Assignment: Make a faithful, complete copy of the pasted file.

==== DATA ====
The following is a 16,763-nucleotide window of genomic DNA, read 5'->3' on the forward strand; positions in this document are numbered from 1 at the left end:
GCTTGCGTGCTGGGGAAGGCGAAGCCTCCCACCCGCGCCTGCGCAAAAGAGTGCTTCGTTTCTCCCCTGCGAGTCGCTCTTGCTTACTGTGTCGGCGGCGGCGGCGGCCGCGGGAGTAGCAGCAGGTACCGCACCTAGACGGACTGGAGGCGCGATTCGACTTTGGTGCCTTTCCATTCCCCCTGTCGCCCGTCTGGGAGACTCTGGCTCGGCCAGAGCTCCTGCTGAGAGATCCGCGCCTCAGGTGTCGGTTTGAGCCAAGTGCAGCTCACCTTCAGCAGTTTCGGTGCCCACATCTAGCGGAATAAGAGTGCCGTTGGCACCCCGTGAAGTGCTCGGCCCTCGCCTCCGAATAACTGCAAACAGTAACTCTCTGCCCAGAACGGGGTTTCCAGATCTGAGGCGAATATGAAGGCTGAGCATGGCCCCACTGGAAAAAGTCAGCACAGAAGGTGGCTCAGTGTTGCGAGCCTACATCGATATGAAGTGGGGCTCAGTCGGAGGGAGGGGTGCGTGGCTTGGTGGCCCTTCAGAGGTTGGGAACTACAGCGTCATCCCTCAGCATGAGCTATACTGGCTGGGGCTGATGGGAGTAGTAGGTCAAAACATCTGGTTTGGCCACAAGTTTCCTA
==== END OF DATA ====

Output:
The following is a 16,763-nucleotide window of genomic DNA, read 5'->3' on the forward strand; positions in this document are numbered from 1 at the left end:
GCTTGCGTGCTGGGGAAGGCGAAGCCTCCCACCCGCGCCTGCGCAAAAGAGTGCTTCGTTTCTCCCCTGCGAGTCGCTCTTGCTTACTGTGTCGGCGGCGGCGGCGGCCGCGGGAGTAGCAGCAGGTACCGCACCTAGACGGACTGGAGGCGCGATTCGACTTTGGTGCCTTTCCATTCCCCCTGTCGCCCGTCTGGGAGACTCTGGCTCGGCCAGAGCTCCTGCTGAGAGATCCGCGCCTCAGGTGTCGGTTTGAGCCAAGTGCAGCTCACCTTCAGCAGTTTCGGTGCCCACATCTAGCGGAATAAGAGTGCCGTTGGCACCCCGTGAAGTGCTCGGCCCTCGCCTCCGAATAACTGCAAACAGTAACTCTCTGCCCAGAACGGGGTTTCCAGATCTGAGGCGAATATGAAGGCTGAGCATGGCCCCACTGGAAAAAGTCAGCACAGAAGGTGGCTCAGTGTTGCGAGCCTACATCGATATGAAGTGGGGCTCAGTCGGAGGGAGGGGTGCGTGGCTTGGTGGCCCTTCAGAGGTTGGGAACTACAGCGTCATCCCTCAGCATGAGCTATACTGGCTGGGGCTGATGGGAGTAGTAGGTCAAAACATCTGGTTTGGCCACAAGTTTCCTA